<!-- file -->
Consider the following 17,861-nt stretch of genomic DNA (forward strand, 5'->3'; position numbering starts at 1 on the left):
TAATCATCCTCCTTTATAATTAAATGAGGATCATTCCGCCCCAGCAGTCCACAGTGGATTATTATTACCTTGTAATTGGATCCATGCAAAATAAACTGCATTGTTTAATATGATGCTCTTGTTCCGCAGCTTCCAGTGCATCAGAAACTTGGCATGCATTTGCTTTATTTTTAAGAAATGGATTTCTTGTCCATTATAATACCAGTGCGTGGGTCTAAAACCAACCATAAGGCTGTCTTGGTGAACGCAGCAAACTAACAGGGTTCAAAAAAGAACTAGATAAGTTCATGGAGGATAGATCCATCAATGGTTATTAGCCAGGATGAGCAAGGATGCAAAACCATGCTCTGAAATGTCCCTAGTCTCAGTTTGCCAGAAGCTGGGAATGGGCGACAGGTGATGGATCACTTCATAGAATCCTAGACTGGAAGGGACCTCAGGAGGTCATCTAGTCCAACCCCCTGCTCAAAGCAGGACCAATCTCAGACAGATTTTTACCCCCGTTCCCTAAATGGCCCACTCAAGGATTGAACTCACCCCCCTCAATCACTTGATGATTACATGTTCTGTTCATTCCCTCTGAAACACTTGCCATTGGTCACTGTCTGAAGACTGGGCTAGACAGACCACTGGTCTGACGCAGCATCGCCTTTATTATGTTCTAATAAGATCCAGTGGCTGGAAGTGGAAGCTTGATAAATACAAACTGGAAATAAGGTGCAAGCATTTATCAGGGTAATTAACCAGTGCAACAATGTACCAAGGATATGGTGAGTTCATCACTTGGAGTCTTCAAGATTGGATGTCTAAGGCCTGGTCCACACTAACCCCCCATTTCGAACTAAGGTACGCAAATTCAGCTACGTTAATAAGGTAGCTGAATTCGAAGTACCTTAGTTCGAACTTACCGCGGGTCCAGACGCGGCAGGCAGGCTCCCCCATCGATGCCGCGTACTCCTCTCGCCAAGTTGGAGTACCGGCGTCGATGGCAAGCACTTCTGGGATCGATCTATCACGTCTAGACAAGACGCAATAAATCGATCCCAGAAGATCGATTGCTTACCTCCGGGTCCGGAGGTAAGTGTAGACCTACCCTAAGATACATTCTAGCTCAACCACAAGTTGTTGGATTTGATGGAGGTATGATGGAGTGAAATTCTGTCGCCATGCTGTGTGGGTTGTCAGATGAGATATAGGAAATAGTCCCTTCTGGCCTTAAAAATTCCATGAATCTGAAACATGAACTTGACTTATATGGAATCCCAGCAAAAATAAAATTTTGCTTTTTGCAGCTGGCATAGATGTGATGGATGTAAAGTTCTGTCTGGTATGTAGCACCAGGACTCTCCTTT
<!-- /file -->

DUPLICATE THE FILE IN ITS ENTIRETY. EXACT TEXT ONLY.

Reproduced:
Consider the following 17,861-nt stretch of genomic DNA (forward strand, 5'->3'; position numbering starts at 1 on the left):
TAATCATCCTCCTTTATAATTAAATGAGGATCATTCCGCCCCAGCAGTCCACAGTGGATTATTATTACCTTGTAATTGGATCCATGCAAAATAAACTGCATTGTTTAATATGATGCTCTTGTTCCGCAGCTTCCAGTGCATCAGAAACTTGGCATGCATTTGCTTTATTTTTAAGAAATGGATTTCTTGTCCATTATAATACCAGTGCGTGGGTCTAAAACCAACCATAAGGCTGTCTTGGTGAACGCAGCAAACTAACAGGGTTCAAAAAAGAACTAGATAAGTTCATGGAGGATAGATCCATCAATGGTTATTAGCCAGGATGAGCAAGGATGCAAAACCATGCTCTGAAATGTCCCTAGTCTCAGTTTGCCAGAAGCTGGGAATGGGCGACAGGTGATGGATCACTTCATAGAATCCTAGACTGGAAGGGACCTCAGGAGGTCATCTAGTCCAACCCCCTGCTCAAAGCAGGACCAATCTCAGACAGATTTTTACCCCCGTTCCCTAAATGGCCCACTCAAGGATTGAACTCACCCCCCTCAATCACTTGATGATTACATGTTCTGTTCATTCCCTCTGAAACACTTGCCATTGGTCACTGTCTGAAGACTGGGCTAGACAGACCACTGGTCTGACGCAGCATCGCCTTTATTATGTTCTAATAAGATCCAGTGGCTGGAAGTGGAAGCTTGATAAATACAAACTGGAAATAAGGTGCAAGCATTTATCAGGGTAATTAACCAGTGCAACAATGTACCAAGGATATGGTGAGTTCATCACTTGGAGTCTTCAAGATTGGATGTCTAAGGCCTGGTCCACACTAACCCCCCATTTCGAACTAAGGTACGCAAATTCAGCTACGTTAATAAGGTAGCTGAATTCGAAGTACCTTAGTTCGAACTTACCGCGGGTCCAGACGCGGCAGGCAGGCTCCCCCATCGATGCCGCGTACTCCTCTCGCCAAGTTGGAGTACCGGCGTCGATGGCAAGCACTTCTGGGATCGATCTATCACGTCTAGACAAGACGCAATAAATCGATCCCAGAAGATCGATTGCTTACCTCCGGGTCCGGAGGTAAGTGTAGACCTACCCTAAGATACATTCTAGCTCAACCACAAGTTGTTGGATTTGATGGAGGTATGATGGAGTGAAATTCTGTCGCCATGCTGTGTGGGTTGTCAGATGAGATATAGGAAATAGTCCCTTCTGGCCTTAAAAATTCCATGAATCTGAAACATGAACTTGACTTATATGGAATCCCAGCAAAAATAAAATTTTGCTTTTTGCAGCTGGCATAGATGTGATGGATGTAAAGTTCTGTCTGGTATGTAGCACCAGGACTCTCCTTT